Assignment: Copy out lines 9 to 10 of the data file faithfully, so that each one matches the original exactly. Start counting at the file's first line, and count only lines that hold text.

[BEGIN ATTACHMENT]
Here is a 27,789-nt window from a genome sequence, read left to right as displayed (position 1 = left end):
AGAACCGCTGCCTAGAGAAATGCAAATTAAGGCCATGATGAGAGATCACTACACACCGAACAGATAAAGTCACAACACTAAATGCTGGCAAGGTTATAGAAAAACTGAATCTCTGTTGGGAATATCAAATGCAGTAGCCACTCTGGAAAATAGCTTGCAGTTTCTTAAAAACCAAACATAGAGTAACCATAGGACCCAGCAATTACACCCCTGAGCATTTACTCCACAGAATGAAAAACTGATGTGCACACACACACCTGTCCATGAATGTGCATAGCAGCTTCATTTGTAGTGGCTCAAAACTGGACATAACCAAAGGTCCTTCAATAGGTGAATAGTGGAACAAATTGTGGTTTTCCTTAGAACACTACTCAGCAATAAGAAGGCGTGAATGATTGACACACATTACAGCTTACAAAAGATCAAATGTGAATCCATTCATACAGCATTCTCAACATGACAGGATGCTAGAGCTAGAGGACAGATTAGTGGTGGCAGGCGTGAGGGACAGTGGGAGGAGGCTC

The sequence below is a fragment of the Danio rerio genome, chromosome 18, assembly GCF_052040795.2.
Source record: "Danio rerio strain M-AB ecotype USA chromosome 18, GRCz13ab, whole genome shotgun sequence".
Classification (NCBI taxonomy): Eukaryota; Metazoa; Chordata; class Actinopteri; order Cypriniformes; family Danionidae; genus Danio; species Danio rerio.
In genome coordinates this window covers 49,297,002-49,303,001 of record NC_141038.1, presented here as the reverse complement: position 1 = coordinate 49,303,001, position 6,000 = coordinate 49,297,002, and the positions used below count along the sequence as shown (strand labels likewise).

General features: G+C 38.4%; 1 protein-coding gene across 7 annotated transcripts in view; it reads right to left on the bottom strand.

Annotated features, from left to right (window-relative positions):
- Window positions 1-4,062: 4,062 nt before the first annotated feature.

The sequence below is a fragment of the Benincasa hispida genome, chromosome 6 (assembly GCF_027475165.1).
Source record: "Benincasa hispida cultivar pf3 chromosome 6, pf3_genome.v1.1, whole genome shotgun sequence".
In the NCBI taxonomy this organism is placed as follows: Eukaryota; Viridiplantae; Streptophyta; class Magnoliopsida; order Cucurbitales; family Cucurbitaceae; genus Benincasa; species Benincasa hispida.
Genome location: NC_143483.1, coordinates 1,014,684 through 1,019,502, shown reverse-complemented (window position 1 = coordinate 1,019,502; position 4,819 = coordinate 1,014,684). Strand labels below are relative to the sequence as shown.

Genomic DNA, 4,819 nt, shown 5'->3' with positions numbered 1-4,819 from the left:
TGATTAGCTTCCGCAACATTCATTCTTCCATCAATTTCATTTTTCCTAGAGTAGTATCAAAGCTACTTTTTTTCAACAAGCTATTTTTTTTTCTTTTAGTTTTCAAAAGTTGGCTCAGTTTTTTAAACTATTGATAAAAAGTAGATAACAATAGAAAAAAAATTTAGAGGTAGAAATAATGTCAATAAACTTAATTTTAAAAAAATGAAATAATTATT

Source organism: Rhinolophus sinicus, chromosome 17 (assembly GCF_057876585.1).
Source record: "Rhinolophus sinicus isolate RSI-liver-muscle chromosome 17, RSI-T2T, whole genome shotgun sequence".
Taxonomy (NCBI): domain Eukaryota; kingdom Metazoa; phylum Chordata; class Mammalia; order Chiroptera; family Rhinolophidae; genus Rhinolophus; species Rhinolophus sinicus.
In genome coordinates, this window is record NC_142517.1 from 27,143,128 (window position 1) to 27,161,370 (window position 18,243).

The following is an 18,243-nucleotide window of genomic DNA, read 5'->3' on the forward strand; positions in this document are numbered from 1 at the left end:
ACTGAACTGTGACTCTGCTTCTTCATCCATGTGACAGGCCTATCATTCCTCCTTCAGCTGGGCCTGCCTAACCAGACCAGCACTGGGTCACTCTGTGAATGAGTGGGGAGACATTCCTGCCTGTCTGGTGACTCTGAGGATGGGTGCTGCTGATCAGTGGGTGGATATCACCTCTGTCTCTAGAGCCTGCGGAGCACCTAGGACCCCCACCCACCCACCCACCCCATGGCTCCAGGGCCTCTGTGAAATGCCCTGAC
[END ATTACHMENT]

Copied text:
- Window positions 1-4,062: 4,062 nt before the first annotated feature.

The sequence below is a fragment of the Benincasa hispida genome, chromosome 6 (assembly GCF_027475165.1).